Looking For Quacks In The Pavement

A Tale Of Two Commutes

It was the worst of commutes, it was the even-worse of commutes.

Mine: Trudged (through five more inches’ worth of snow than any forecast had predicted) for twenty minutes to reach a MAX station at which dozens of people had already been waiting for quite some time, only to wait another twenty minutes for a train to arrive. (Note that three outbound trains’ operators made a point of assuring us that an inbound train would arrive “in a few minutes.” Few. Right.) Train arrived, it’s SRO of course, the floors were slick with snowmelt, it’s dark, the windows were fogged, but hey at least we were moving, right? Wrong. Each of the first six stops after I boarded involved a wait of some sort… including one which lasted twenty minutes… during which the operator left the train for about ten of those minutes. Eventually the train chugged its way to downtown Portland, through which the going was dreadfully slow due to a combination of problems on the Steel Bridge and idiot drivers who thought nothing of blocking a train’s path so they could sit partway through an intersection.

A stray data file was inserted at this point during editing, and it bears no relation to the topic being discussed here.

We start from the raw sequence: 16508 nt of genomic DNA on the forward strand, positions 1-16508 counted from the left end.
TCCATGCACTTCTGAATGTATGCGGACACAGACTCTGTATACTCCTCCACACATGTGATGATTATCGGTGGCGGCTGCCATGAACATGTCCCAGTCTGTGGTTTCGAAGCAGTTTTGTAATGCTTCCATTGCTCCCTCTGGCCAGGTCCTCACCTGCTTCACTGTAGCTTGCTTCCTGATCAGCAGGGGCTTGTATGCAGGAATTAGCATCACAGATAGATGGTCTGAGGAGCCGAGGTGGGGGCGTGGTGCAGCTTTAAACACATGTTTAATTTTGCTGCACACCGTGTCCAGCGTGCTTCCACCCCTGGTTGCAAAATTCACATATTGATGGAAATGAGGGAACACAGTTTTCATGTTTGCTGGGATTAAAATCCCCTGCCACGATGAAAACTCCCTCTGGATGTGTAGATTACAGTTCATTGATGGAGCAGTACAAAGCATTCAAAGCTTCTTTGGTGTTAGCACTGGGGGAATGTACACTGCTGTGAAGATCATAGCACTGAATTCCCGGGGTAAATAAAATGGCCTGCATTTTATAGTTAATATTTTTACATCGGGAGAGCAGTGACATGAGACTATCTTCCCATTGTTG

Transit time totals? Twenty minutes’ walk plus twenty minutes’ wait plus ninety minutes on the train itself (boarded at 5:40, disembarked at 7:10) plus the rest of the walk home equals two hours thirty minutes.

Which is nothing. Because…

Kylanath’s: Get off work at 3:40-ish. Arrive at bus stop to find people already waiting for a bus… any bus of several… to arrive. These people have phones with which they check Tri-Met’s transit tracking system, and with which they call Tri-Met, only to hear nothing about problems with any of the scheduled lines which service that stop. Lather, rinse, repeat… for four solid hours. Finally a bus, any bus, arrives. At 8:00pm. Driven by the driver who normally shows up at 4:00. After an unusual route through ugly-as-hell traffic, arrive downtown after 9pm and choose not to race for a #9 which might have serviced Broadway but probably was going to whip around at Union Station and head out Powell again. Instead, board a Green Line MAX train… which switches to being a Blue Line train at Union Station! (I imagine several passengers were a smidgen… annoyed.) A slow slog across the river and a massive delay at Rose Quarter later, and finally get off the train around 10:00.